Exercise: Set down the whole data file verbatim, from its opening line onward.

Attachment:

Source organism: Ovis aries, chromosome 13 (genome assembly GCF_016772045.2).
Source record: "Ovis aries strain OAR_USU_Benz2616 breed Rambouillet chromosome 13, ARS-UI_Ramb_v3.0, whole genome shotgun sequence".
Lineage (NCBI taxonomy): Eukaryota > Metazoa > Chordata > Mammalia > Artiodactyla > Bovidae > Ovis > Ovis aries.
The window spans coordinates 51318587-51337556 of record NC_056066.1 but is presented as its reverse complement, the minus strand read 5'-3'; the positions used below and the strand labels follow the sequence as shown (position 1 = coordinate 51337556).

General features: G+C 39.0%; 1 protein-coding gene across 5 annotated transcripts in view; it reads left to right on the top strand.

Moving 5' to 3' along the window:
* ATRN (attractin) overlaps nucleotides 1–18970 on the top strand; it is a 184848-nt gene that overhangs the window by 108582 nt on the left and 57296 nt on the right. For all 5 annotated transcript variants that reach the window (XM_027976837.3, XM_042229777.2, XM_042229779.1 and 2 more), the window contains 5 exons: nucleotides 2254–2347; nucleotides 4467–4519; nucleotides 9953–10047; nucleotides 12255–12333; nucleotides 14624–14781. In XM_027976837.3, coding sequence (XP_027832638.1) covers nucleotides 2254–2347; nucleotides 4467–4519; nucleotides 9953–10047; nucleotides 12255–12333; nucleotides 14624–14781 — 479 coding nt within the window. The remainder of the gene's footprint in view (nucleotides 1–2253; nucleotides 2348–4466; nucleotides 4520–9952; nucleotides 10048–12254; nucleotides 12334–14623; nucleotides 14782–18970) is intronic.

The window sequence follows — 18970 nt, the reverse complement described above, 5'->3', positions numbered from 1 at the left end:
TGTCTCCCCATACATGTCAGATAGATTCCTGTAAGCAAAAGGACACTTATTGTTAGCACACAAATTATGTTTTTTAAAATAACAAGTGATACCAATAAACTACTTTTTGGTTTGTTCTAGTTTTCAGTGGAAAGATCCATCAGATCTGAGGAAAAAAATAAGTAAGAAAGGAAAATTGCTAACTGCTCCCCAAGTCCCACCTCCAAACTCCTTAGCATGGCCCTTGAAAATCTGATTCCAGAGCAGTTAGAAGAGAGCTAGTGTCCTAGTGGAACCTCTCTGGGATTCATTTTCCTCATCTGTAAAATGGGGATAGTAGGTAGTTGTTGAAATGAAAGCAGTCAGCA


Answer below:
Source organism: Ovis aries, chromosome 13 (genome assembly GCF_016772045.2).
Source record: "Ovis aries strain OAR_USU_Benz2616 breed Rambouillet chromosome 13, ARS-UI_Ramb_v3.0, whole genome shotgun sequence".
Lineage (NCBI taxonomy): Eukaryota > Metazoa > Chordata > Mammalia > Artiodactyla > Bovidae > Ovis > Ovis aries.
The window spans coordinates 51318587-51337556 of record NC_056066.1 but is presented as its reverse complement, the minus strand read 5'-3'; the positions used below and the strand labels follow the sequence as shown (position 1 = coordinate 51337556).

General features: G+C 39.0%; 1 protein-coding gene across 5 annotated transcripts in view; it reads left to right on the top strand.

Moving 5' to 3' along the window:
* ATRN (attractin) overlaps nucleotides 1–18970 on the top strand; it is a 184848-nt gene that overhangs the window by 108582 nt on the left and 57296 nt on the right. For all 5 annotated transcript variants that reach the window (XM_027976837.3, XM_042229777.2, XM_042229779.1 and 2 more), the window contains 5 exons: nucleotides 2254–2347; nucleotides 4467–4519; nucleotides 9953–10047; nucleotides 12255–12333; nucleotides 14624–14781. In XM_027976837.3, coding sequence (XP_027832638.1) covers nucleotides 2254–2347; nucleotides 4467–4519; nucleotides 9953–10047; nucleotides 12255–12333; nucleotides 14624–14781 — 479 coding nt within the window. The remainder of the gene's footprint in view (nucleotides 1–2253; nucleotides 2348–4466; nucleotides 4520–9952; nucleotides 10048–12254; nucleotides 12334–14623; nucleotides 14782–18970) is intronic.

The window sequence follows — 18970 nt, the reverse complement described above, 5'->3', positions numbered from 1 at the left end:
TGTCTCCCCATACATGTCAGATAGATTCCTGTAAGCAAAAGGACACTTATTGTTAGCACACAAATTATGTTTTTTAAAATAACAAGTGATACCAATAAACTACTTTTTGGTTTGTTCTAGTTTTCAGTGGAAAGATCCATCAGATCTGAGGAAAAAAATAAGTAAGAAAGGAAAATTGCTAACTGCTCCCCAAGTCCCACCTCCAAACTCCTTAGCATGGCCCTTGAAAATCTGATTCCAGAGCAGTTAGAAGAGAGCTAGTGTCCTAGTGGAACCTCTCTGGGATTCATTTTCCTCATCTGTAAAATGGGGATAGTAGGTAGTTGTTGAAATGAAAGCAGTCAGCA